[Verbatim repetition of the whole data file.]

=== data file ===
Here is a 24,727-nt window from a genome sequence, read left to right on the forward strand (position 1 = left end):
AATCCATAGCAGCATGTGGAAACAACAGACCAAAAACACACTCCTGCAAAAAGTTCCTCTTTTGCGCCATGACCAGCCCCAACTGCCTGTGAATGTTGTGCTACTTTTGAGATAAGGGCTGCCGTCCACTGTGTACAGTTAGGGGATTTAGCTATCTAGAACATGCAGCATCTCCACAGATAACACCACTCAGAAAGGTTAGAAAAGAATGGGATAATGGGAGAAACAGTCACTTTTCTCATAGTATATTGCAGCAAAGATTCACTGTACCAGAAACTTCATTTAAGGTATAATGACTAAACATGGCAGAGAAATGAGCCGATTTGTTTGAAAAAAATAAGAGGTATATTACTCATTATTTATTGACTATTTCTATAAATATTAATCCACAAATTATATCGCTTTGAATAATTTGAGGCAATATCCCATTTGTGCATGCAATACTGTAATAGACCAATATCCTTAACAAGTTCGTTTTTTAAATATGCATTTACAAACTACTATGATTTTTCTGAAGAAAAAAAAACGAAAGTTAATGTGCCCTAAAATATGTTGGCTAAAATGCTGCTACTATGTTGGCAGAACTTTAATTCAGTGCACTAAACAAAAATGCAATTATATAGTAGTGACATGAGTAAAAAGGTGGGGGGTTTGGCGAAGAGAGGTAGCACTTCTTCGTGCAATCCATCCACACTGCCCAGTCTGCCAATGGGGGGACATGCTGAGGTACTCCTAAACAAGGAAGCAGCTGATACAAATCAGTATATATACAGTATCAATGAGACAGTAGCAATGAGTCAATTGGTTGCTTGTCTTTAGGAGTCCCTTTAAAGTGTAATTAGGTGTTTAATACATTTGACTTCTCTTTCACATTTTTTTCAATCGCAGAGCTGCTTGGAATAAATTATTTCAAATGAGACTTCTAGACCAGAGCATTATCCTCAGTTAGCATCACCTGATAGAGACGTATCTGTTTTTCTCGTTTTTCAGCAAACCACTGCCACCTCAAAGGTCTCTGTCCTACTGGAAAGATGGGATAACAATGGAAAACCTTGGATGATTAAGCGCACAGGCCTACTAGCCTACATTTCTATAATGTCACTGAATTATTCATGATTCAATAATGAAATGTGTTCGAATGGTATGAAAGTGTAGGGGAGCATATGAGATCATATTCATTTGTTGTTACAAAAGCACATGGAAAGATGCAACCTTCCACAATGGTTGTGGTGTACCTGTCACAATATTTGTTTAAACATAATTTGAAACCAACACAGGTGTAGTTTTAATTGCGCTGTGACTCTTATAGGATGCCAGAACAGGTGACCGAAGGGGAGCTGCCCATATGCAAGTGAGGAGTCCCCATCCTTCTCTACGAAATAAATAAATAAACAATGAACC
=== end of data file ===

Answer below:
Here is a 24,727-nt window from a genome sequence, read left to right on the forward strand (position 1 = left end):
AATCCATAGCAGCATGTGGAAACAACAGACCAAAAACACACTCCTGCAAAAAGTTCCTCTTTTGCGCCATGACCAGCCCCAACTGCCTGTGAATGTTGTGCTACTTTTGAGATAAGGGCTGCCGTCCACTGTGTACAGTTAGGGGATTTAGCTATCTAGAACATGCAGCATCTCCACAGATAACACCACTCAGAAAGGTTAGAAAAGAATGGGATAATGGGAGAAACAGTCACTTTTCTCATAGTATATTGCAGCAAAGATTCACTGTACCAGAAACTTCATTTAAGGTATAATGACTAAACATGGCAGAGAAATGAGCCGATTTGTTTGAAAAAAATAAGAGGTATATTACTCATTATTTATTGACTATTTCTATAAATATTAATCCACAAATTATATCGCTTTGAATAATTTGAGGCAATATCCCATTTGTGCATGCAATACTGTAATAGACCAATATCCTTAACAAGTTCGTTTTTTAAATATGCATTTACAAACTACTATGATTTTTCTGAAGAAAAAAAAACGAAAGTTAATGTGCCCTAAAATATGTTGGCTAAAATGCTGCTACTATGTTGGCAGAACTTTAATTCAGTGCACTAAACAAAAATGCAATTATATAGTAGTGACATGAGTAAAAAGGTGGGGGGTTTGGCGAAGAGAGGTAGCACTTCTTCGTGCAATCCATCCACACTGCCCAGTCTGCCAATGGGGGGACATGCTGAGGTACTCCTAAACAAGGAAGCAGCTGATACAAATCAGTATATATACAGTATCAATGAGACAGTAGCAATGAGTCAATTGGTTGCTTGTCTTTAGGAGTCCCTTTAAAGTGTAATTAGGTGTTTAATACATTTGACTTCTCTTTCACATTTTTTTCAATCGCAGAGCTGCTTGGAATAAATTATTTCAAATGAGACTTCTAGACCAGAGCATTATCCTCAGTTAGCATCACCTGATAGAGACGTATCTGTTTTTCTCGTTTTTCAGCAAACCACTGCCACCTCAAAGGTCTCTGTCCTACTGGAAAGATGGGATAACAATGGAAAACCTTGGATGATTAAGCGCACAGGCCTACTAGCCTACATTTCTATAATGTCACTGAATTATTCATGATTCAATAATGAAATGTGTTCGAATGGTATGAAAGTGTAGGGGAGCATATGAGATCATATTCATTTGTTGTTACAAAAGCACATGGAAAGATGCAACCTTCCACAATGGTTGTGGTGTACCTGTCACAATATTTGTTTAAACATAATTTGAAACCAACACAGGTGTAGTTTTAATTGCGCTGTGACTCTTATAGGATGCCAGAACAGGTGACCGAAGGGGAGCTGCCCATATGCAAGTGAGGAGTCCCCATCCTTCTCTACGAAATAAATAAATAAACAATGAACC